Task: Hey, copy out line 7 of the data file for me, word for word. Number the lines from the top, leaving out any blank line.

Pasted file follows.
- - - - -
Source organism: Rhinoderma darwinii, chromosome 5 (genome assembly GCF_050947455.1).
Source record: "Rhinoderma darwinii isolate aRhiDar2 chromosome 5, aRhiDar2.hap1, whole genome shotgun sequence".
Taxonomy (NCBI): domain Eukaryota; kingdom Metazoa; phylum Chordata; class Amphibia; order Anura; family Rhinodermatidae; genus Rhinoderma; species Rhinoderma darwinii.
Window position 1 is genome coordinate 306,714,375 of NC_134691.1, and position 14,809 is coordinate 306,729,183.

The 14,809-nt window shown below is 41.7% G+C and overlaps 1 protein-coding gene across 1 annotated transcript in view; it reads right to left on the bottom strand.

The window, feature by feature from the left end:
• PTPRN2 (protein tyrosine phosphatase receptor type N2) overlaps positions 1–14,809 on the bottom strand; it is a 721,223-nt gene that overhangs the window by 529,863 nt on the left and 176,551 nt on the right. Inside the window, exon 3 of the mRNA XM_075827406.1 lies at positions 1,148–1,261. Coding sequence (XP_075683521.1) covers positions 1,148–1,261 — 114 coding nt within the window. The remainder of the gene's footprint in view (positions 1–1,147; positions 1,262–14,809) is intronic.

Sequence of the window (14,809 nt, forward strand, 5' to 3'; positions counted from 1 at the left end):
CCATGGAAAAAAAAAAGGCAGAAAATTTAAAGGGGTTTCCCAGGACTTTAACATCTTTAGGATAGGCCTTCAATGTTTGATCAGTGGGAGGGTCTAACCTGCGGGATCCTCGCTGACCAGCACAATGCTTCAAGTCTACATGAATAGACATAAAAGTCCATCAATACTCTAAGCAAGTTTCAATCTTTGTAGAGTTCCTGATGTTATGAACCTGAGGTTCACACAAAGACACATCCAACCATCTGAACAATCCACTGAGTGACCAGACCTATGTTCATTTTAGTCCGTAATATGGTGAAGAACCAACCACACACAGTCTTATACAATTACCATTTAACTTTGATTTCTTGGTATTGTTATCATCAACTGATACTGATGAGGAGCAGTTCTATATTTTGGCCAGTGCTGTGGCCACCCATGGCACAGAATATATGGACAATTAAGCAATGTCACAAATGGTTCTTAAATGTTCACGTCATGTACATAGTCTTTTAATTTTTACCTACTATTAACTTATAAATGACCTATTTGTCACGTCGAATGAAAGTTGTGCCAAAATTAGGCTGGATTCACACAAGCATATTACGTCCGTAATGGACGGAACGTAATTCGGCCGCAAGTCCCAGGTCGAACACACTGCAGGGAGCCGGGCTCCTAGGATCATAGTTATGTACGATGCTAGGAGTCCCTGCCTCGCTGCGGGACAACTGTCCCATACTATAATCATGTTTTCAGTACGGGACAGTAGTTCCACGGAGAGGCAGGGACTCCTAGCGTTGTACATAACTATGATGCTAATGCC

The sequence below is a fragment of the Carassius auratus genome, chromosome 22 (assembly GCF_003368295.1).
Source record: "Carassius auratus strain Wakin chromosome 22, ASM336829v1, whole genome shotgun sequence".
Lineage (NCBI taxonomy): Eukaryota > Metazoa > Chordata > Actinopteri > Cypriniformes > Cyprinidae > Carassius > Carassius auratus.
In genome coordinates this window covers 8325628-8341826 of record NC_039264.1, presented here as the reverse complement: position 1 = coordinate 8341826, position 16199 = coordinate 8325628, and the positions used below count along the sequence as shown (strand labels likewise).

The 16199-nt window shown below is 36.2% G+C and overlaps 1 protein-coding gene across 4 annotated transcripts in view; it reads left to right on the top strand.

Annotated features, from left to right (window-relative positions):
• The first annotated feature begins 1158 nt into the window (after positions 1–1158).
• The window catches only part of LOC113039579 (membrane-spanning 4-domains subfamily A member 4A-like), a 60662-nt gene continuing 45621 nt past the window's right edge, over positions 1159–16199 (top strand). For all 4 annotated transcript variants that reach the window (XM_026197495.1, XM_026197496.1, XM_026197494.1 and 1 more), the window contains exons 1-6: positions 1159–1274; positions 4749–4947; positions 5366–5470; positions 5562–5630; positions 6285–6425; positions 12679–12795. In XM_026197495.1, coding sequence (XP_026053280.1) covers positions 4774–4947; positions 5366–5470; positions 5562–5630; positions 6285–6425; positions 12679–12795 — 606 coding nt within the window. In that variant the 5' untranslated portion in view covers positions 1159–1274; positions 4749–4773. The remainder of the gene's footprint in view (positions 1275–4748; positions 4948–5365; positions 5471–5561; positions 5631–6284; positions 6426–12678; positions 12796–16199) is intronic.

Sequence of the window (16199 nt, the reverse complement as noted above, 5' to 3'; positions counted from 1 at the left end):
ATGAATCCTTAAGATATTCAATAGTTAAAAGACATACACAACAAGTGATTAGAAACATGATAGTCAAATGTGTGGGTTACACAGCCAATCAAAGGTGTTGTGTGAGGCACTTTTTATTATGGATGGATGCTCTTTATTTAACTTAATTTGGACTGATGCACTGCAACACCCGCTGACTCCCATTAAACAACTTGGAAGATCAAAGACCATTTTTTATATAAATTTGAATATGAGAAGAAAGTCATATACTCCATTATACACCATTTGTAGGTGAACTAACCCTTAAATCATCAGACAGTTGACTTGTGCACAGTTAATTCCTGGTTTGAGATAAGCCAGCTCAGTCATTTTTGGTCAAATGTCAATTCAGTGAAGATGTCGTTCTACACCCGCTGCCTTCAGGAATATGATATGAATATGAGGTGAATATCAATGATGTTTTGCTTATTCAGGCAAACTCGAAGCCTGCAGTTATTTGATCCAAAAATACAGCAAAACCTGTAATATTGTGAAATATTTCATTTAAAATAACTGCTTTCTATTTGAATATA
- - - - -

• PTPRN2 (protein tyrosine phosphatase receptor type N2) overlaps positions 1–14,809 on the bottom strand; it is a 721,223-nt gene that overhangs the window by 529,863 nt on the left and 176,551 nt on the right. Inside the window, exon 3 of the mRNA XM_075827406.1 lies at positions 1,148–1,261. Coding sequence (XP_075683521.1) covers positions 1,148–1,261 — 114 coding nt within the window. The remainder of the gene's footprint in view (positions 1–1,147; positions 1,262–14,809) is intronic.